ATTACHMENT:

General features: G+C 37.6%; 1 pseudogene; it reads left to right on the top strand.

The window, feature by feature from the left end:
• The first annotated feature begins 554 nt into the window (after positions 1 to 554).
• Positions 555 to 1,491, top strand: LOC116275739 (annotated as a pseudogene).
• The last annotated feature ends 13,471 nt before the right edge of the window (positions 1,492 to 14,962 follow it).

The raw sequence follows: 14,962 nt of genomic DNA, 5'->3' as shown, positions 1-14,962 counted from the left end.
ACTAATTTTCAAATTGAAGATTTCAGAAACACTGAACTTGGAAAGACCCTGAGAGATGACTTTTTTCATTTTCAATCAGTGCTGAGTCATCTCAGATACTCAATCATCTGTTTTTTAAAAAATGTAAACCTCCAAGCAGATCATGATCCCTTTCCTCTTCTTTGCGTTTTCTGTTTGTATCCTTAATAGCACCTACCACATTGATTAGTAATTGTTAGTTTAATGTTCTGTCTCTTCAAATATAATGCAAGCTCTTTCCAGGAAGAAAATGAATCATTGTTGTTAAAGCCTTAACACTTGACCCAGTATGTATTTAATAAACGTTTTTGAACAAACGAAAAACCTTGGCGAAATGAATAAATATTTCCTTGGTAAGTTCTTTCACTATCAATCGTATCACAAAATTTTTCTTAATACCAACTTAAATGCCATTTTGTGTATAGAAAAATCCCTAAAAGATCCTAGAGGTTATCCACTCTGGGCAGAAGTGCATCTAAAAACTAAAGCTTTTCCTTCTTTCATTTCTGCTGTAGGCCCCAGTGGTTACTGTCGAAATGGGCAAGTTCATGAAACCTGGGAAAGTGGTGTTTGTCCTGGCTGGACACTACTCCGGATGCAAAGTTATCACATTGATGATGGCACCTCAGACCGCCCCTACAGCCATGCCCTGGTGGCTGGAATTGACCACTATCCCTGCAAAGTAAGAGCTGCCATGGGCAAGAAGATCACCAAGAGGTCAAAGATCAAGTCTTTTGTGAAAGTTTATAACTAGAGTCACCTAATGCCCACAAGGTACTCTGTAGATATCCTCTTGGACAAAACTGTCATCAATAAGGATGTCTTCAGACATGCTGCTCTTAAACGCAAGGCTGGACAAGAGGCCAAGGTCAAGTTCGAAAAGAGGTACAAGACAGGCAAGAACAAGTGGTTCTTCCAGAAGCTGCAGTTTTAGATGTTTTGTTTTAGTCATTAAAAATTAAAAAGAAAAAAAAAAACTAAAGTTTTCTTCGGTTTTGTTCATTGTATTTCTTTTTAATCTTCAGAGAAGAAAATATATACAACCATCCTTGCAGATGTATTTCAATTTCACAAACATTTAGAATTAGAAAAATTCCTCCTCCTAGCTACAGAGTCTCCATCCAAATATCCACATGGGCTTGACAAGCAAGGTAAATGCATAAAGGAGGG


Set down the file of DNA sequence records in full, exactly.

General features: G+C 37.6%; 1 pseudogene; it reads left to right on the top strand.

The window, feature by feature from the left end:
• The first annotated feature begins 554 nt into the window (after positions 1 to 554).
• Positions 555 to 1,491, top strand: LOC116275739 (annotated as a pseudogene).
• The last annotated feature ends 13,471 nt before the right edge of the window (positions 1,492 to 14,962 follow it).

The raw sequence follows: 14,962 nt of genomic DNA, 5'->3' as shown, positions 1-14,962 counted from the left end.
ACTAATTTTCAAATTGAAGATTTCAGAAACACTGAACTTGGAAAGACCCTGAGAGATGACTTTTTTCATTTTCAATCAGTGCTGAGTCATCTCAGATACTCAATCATCTGTTTTTTAAAAAATGTAAACCTCCAAGCAGATCATGATCCCTTTCCTCTTCTTTGCGTTTTCTGTTTGTATCCTTAATAGCACCTACCACATTGATTAGTAATTGTTAGTTTAATGTTCTGTCTCTTCAAATATAATGCAAGCTCTTTCCAGGAAGAAAATGAATCATTGTTGTTAAAGCCTTAACACTTGACCCAGTATGTATTTAATAAACGTTTTTGAACAAACGAAAAACCTTGGCGAAATGAATAAATATTTCCTTGGTAAGTTCTTTCACTATCAATCGTATCACAAAATTTTTCTTAATACCAACTTAAATGCCATTTTGTGTATAGAAAAATCCCTAAAAGATCCTAGAGGTTATCCACTCTGGGCAGAAGTGCATCTAAAAACTAAAGCTTTTCCTTCTTTCATTTCTGCTGTAGGCCCCAGTGGTTACTGTCGAAATGGGCAAGTTCATGAAACCTGGGAAAGTGGTGTTTGTCCTGGCTGGACACTACTCCGGATGCAAAGTTATCACATTGATGATGGCACCTCAGACCGCCCCTACAGCCATGCCCTGGTGGCTGGAATTGACCACTATCCCTGCAAAGTAAGAGCTGCCATGGGCAAGAAGATCACCAAGAGGTCAAAGATCAAGTCTTTTGTGAAAGTTTATAACTAGAGTCACCTAATGCCCACAAGGTACTCTGTAGATATCCTCTTGGACAAAACTGTCATCAATAAGGATGTCTTCAGACATGCTGCTCTTAAACGCAAGGCTGGACAAGAGGCCAAGGTCAAGTTCGAAAAGAGGTACAAGACAGGCAAGAACAAGTGGTTCTTCCAGAAGCTGCAGTTTTAGATGTTTTGTTTTAGTCATTAAAAATTAAAAAGAAAAAAAAAAACTAAAGTTTTCTTCGGTTTTGTTCATTGTATTTCTTTTTAATCTTCAGAGAAGAAAATATATACAACCATCCTTGCAGATGTATTTCAATTTCACAAACATTTAGAATTAGAAAAATTCCTCCTCCTAGCTACAGAGTCTCCATCCAAATATCCACATGGGCTTGACAAGCAAGGTAAATGCATAAAGGAGGG